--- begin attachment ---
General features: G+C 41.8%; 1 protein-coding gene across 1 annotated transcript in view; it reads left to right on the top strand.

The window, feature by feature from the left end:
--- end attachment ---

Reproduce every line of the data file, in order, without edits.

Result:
General features: G+C 41.8%; 1 protein-coding gene across 1 annotated transcript in view; it reads left to right on the top strand.

The window, feature by feature from the left end: